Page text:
KABUL, AFGHANISTAN, NOV. 30 -- In an offer that appeared to be timed for next week's U.S.-Soviet summit meeting, Afghan President Najibullah said today that all Soviet troops would withdraw from Afghanistan in 12 months if the United States and Pakistan cut off aid to antigovernment mujaheddin rebels.

Najibullah said the withdrawal proposal "has already been negotiated with the Soviet side." Soviet officials have suggested in recent weeks that a formal proposal for a 16-month withdrawal could be reduced to 12 months or less.

Najibullah made the announcement in a speech following his confirmation as president under a new, Islamicized constitution approved by a jirgah, or traditional conference of Afghan tribal and political leaders.

As he spoke, rebel surface-to-surface rockets pounded the western half of the Afghan capital near the meeting site. Earlier in the day, gun battles between security forces and a renegade tribal leader and his bodyguards left at least 12 people dead in the city.

{United Press International quoted government spokesman Hasmat Kahani as saying the fighting erupted when Gen. Esmatullah Muslim, a convention delegate, and his armed bodyguards defied a ban on carrying weapons into a one-mile-wide security zone of Soviet and Afghan tanks, armored cars, and troops around the convention site at Kabul Polytechnic.}

Against the background of sputtering gunfire and the drone of Soviet aircraft, Najibullah's plaintive words of peace seemed remote from this war-torn country.

The Najibullah troop proposal cuts four months off the formal Afghan offer in United Nations-sponsored peace negotiations with Pakistan, where most of the rebel groups are based and supplied. Pakistan has demanded that the estimated 100,000 Soviet troops here be withdrawn more quickly, within eight months.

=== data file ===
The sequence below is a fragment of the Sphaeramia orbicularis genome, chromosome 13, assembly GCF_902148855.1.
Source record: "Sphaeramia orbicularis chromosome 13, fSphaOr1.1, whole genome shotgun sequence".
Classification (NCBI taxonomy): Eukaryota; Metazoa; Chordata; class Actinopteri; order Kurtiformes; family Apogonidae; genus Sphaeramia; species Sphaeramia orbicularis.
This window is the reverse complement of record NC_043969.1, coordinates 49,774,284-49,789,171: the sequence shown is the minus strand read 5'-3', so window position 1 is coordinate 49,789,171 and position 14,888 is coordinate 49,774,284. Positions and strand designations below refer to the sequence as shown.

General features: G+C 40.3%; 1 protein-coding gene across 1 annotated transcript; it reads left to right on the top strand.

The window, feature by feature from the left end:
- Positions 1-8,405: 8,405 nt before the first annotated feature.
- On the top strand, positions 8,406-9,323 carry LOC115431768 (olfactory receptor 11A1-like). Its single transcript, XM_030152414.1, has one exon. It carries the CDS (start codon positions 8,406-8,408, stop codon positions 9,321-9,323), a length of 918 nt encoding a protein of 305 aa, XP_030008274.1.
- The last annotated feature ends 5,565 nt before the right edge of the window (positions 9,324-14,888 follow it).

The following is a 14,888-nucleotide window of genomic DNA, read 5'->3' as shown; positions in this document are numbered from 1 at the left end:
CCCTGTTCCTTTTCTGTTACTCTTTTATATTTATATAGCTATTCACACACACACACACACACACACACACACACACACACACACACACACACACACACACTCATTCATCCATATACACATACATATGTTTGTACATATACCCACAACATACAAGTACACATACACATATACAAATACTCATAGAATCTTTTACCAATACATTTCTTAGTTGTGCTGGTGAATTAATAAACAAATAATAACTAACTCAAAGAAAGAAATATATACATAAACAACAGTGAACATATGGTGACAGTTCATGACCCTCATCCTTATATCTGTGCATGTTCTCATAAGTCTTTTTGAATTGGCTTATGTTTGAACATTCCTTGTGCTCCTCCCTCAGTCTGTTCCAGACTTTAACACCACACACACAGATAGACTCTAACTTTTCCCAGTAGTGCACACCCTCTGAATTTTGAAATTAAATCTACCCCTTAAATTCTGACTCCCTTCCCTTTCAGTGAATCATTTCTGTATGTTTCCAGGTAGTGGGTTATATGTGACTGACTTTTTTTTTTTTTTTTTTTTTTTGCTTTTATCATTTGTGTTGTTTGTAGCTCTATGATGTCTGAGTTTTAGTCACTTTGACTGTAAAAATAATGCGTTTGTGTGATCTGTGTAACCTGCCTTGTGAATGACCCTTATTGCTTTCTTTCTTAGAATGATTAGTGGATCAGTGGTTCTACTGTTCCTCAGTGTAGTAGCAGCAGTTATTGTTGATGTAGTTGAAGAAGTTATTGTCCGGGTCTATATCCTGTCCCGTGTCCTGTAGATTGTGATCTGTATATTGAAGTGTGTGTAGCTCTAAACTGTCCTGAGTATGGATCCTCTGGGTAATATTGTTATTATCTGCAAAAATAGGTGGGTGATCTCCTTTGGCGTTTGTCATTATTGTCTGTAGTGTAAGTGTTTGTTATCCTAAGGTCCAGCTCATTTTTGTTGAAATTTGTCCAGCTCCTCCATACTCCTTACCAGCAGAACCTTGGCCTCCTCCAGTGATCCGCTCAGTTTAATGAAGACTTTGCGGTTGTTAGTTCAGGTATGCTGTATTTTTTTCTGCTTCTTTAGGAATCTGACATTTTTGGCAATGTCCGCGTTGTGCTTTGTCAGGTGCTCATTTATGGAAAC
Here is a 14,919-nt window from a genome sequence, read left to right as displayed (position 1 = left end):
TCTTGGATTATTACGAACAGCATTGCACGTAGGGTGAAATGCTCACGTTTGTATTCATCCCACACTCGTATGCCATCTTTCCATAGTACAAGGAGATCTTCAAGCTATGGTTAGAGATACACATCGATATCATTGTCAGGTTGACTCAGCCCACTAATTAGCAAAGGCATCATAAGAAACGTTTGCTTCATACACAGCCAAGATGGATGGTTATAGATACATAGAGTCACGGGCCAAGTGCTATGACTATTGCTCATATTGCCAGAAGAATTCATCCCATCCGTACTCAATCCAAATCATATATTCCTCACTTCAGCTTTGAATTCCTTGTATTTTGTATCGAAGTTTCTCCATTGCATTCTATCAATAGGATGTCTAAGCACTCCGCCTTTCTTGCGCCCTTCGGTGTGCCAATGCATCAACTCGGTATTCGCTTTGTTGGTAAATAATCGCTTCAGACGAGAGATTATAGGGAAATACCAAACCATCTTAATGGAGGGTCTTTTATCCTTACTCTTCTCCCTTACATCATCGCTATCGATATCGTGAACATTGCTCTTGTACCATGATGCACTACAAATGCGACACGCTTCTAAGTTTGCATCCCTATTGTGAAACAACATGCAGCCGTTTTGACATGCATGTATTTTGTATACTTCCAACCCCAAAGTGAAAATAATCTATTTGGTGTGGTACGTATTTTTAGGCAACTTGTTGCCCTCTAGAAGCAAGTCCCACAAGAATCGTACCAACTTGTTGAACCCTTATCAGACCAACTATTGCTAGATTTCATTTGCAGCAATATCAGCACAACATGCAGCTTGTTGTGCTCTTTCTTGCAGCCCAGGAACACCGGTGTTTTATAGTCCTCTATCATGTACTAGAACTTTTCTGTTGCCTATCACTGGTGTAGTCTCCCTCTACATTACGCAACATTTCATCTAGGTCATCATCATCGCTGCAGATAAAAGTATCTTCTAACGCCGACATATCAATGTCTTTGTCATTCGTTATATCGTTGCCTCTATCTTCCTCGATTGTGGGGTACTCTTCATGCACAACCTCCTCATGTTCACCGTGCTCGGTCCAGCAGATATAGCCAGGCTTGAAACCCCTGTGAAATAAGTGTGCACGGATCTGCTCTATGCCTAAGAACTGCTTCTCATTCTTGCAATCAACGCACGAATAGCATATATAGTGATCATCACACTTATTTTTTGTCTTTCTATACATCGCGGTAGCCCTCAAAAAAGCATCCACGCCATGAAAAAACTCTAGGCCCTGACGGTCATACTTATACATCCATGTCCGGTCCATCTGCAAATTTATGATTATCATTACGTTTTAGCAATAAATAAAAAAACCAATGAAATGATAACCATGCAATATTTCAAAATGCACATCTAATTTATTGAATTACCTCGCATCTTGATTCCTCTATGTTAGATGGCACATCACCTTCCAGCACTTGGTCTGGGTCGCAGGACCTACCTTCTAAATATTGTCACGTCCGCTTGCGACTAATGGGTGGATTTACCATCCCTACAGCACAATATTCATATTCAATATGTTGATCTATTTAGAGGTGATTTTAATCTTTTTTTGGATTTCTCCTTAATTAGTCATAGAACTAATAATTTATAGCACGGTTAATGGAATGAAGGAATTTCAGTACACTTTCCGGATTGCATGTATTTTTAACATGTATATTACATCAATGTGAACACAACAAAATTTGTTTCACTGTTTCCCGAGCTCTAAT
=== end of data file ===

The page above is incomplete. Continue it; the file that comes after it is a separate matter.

In exchange, the Pakistanis would halt the supply of weapons to the rebels. The U.N.-sponsored talks offer only a formal vehicle for a settlement, without addressing the vital issue of the future government of Afghanistan.

{In Moscow, the report on the proceedings in Kabul from the official news agency Tass also indicated that Najibulah hinted at a proposal for an international conference that could help stabilize Afghanistan.

{"We are interested in conducting a high-level international conference on the normalization of the political situation around Afghanistan, with the participation of the Soviet Union and the United States," he was quoted as saying.}

Najibullah tied the withdrawal proposal and the major political reforms of recent days to the upcoming summit, including a personal appeal to President Reagan in the text of his speech.

"This is the Soviet summit position on Afghanistan," a western diplomat here said of the Najibullah offer. "This is their new timetable."

Some western diplomats based in Kabul were skeptical about the significance of the Najibullah speech. "He doesn't mention a starting date for the withdrawal period and his offer is still tied to the Americans cutting off supplies to the resistance," one of the diplomats said.

The language of the speech and of the new constitution appeared to be an attempt to woo resistance fighters back into the government and political mainstream. Most of the U.S.-financed resistance groups are tied to the Islamic faith, often on fundamentalist lines, and are therefore fiercely anticommunist.

For the past several years, the United States and its allies, chiefly Saudia Arabia, have paid nearly $600 million annually to arm the Afghan resistance against the Soviets and Soviet-backed Afghan troops. The supply of weaponry to the mujaheddin is the largest covert operation by the Central Intelligence Agency since the Vietnam war.